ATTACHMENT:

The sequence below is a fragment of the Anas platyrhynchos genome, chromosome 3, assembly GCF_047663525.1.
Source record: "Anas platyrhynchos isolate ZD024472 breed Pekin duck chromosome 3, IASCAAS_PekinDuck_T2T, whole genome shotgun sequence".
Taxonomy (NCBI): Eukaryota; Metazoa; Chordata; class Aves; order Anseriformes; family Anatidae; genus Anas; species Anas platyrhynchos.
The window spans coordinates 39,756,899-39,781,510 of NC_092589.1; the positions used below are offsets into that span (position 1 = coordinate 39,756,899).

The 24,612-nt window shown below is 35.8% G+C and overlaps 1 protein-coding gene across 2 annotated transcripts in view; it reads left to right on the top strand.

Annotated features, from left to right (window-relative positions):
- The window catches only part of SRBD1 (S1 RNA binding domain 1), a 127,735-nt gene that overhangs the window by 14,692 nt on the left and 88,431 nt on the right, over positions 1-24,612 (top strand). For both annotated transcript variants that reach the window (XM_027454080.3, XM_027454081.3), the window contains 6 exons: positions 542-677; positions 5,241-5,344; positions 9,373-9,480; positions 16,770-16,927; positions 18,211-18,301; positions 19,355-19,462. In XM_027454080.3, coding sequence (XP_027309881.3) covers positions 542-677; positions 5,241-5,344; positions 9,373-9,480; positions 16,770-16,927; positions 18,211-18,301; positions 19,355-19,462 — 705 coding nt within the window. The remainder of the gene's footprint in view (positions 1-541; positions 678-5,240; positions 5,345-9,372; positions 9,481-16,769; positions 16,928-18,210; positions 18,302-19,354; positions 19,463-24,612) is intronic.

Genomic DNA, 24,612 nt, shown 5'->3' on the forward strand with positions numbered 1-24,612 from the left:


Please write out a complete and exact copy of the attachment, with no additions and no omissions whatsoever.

The sequence below is a fragment of the Anas platyrhynchos genome, chromosome 3, assembly GCF_047663525.1.
Source record: "Anas platyrhynchos isolate ZD024472 breed Pekin duck chromosome 3, IASCAAS_PekinDuck_T2T, whole genome shotgun sequence".
Taxonomy (NCBI): Eukaryota; Metazoa; Chordata; class Aves; order Anseriformes; family Anatidae; genus Anas; species Anas platyrhynchos.
The window spans coordinates 39,756,899-39,781,510 of NC_092589.1; the positions used below are offsets into that span (position 1 = coordinate 39,756,899).

The 24,612-nt window shown below is 35.8% G+C and overlaps 1 protein-coding gene across 2 annotated transcripts in view; it reads left to right on the top strand.

Annotated features, from left to right (window-relative positions):
- The window catches only part of SRBD1 (S1 RNA binding domain 1), a 127,735-nt gene that overhangs the window by 14,692 nt on the left and 88,431 nt on the right, over positions 1-24,612 (top strand). For both annotated transcript variants that reach the window (XM_027454080.3, XM_027454081.3), the window contains 6 exons: positions 542-677; positions 5,241-5,344; positions 9,373-9,480; positions 16,770-16,927; positions 18,211-18,301; positions 19,355-19,462. In XM_027454080.3, coding sequence (XP_027309881.3) covers positions 542-677; positions 5,241-5,344; positions 9,373-9,480; positions 16,770-16,927; positions 18,211-18,301; positions 19,355-19,462 — 705 coding nt within the window. The remainder of the gene's footprint in view (positions 1-541; positions 678-5,240; positions 5,345-9,372; positions 9,481-16,769; positions 16,928-18,210; positions 18,302-19,354; positions 19,463-24,612) is intronic.

Genomic DNA, 24,612 nt, shown 5'->3' on the forward strand with positions numbered 1-24,612 from the left: